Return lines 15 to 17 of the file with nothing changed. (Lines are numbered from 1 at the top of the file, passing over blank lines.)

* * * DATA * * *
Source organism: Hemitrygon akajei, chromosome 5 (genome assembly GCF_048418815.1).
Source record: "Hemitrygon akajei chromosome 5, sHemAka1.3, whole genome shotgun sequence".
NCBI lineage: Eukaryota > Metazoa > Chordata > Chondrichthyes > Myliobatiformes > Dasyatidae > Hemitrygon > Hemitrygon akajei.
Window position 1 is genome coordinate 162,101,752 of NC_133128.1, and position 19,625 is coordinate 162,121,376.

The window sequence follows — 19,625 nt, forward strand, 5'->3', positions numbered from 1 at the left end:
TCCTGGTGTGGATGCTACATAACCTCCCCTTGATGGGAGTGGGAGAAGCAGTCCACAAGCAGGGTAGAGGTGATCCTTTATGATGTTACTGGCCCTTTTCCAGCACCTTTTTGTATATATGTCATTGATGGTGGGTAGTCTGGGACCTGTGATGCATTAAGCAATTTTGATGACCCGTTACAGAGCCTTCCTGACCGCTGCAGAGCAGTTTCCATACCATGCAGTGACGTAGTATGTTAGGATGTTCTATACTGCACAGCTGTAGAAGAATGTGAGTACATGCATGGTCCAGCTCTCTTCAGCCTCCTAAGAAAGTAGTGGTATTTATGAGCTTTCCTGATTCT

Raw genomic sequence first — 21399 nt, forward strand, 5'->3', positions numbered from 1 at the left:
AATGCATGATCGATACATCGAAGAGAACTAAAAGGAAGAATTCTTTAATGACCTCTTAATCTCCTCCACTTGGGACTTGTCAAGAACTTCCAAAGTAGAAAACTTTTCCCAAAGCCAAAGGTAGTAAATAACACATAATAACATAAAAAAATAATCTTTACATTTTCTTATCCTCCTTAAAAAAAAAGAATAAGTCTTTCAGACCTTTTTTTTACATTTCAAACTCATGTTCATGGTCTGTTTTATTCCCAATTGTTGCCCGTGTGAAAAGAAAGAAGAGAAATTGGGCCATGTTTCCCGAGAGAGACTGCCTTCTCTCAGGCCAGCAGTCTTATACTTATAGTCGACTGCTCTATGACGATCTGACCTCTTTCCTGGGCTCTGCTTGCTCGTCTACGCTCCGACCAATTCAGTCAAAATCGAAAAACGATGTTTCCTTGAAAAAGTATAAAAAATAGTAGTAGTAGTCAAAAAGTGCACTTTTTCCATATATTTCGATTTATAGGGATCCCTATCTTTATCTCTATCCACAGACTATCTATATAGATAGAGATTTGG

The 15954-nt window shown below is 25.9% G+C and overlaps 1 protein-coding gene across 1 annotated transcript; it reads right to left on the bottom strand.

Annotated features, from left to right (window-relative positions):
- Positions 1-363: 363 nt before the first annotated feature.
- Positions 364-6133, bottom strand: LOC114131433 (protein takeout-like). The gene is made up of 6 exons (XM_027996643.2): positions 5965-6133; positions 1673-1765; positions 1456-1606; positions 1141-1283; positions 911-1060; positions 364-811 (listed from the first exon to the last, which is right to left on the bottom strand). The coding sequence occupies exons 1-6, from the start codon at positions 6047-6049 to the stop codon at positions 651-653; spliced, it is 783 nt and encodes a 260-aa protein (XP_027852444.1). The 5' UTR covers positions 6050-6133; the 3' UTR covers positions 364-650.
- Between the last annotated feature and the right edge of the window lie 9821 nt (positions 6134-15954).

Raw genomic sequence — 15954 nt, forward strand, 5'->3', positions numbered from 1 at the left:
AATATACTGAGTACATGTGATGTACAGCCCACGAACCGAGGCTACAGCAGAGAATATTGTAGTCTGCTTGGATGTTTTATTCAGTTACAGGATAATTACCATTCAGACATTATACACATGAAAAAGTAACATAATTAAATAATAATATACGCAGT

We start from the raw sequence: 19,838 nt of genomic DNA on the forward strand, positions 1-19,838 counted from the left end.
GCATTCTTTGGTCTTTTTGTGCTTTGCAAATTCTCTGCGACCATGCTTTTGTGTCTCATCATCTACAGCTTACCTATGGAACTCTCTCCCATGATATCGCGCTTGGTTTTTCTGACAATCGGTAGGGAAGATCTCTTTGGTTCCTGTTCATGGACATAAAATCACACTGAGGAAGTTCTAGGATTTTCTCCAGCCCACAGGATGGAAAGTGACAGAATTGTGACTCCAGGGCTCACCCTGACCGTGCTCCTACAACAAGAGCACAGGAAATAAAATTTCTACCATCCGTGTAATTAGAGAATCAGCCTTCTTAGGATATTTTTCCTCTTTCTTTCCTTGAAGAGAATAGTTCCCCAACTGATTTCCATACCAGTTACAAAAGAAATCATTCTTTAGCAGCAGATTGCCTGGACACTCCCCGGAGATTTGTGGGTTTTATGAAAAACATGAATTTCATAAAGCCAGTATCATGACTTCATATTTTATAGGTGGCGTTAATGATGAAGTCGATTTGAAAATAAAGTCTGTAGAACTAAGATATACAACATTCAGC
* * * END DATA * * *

AATATACTGAGTACATGTGATGTACAGCCCACGAACCGAGGCTACAGCAGAGAATATTGTAGTCTGCTTGGATGTTTTATTCAGTTACAGGATAATTACCATTCAGACATTATACACATGAAAAAGTAACATAATTAAATAATAATATACGCAGT

We start from the raw sequence: 19,838 nt of genomic DNA on the forward strand, positions 1-19,838 counted from the left end.
GCATTCTTTGGTCTTTTTGTGCTTTGCAAATTCTCTGCGACCATGCTTTTGTGTCTCATCATCTACAGCTTACCTATGGAACTCTCTCCCATGATATCGCGCTTGGTTTTTCTGACAATCGGTAGGGAAGATCTCTTTGGTTCCTGTTCATGGACATAAAATCACACTGAGGAAGTTCTAGGATTTTCTCCAGCCCACAGGATGGAAAGTGACAGAATTGTGACTCCAGGGCTCACCCTGACCGTGCTCCTACAACAAGAGCACAGGAAATAAAATTTCTACCATCCGTGTAATTAGAGAATCAGCCTTCTTAGGATATTTTTCCTCTTTCTTTCCTTGAAGAGAATAGTTCCCCAACTGATTTCCATACCAGTTACAAAAGAAATCATTCTTTAGCAGCAGATTGCCTGGACACTCCCCGGAGATTTGTGGGTTTTATGAAAAACATGAATTTCATAAAGCCAGTATCATGACTTCATATTTTATAGGTGGCGTTAATGATGAAGTCGATTTGAAAATAAAGTCTGTAGAACTAAGATATACAACATTCAGC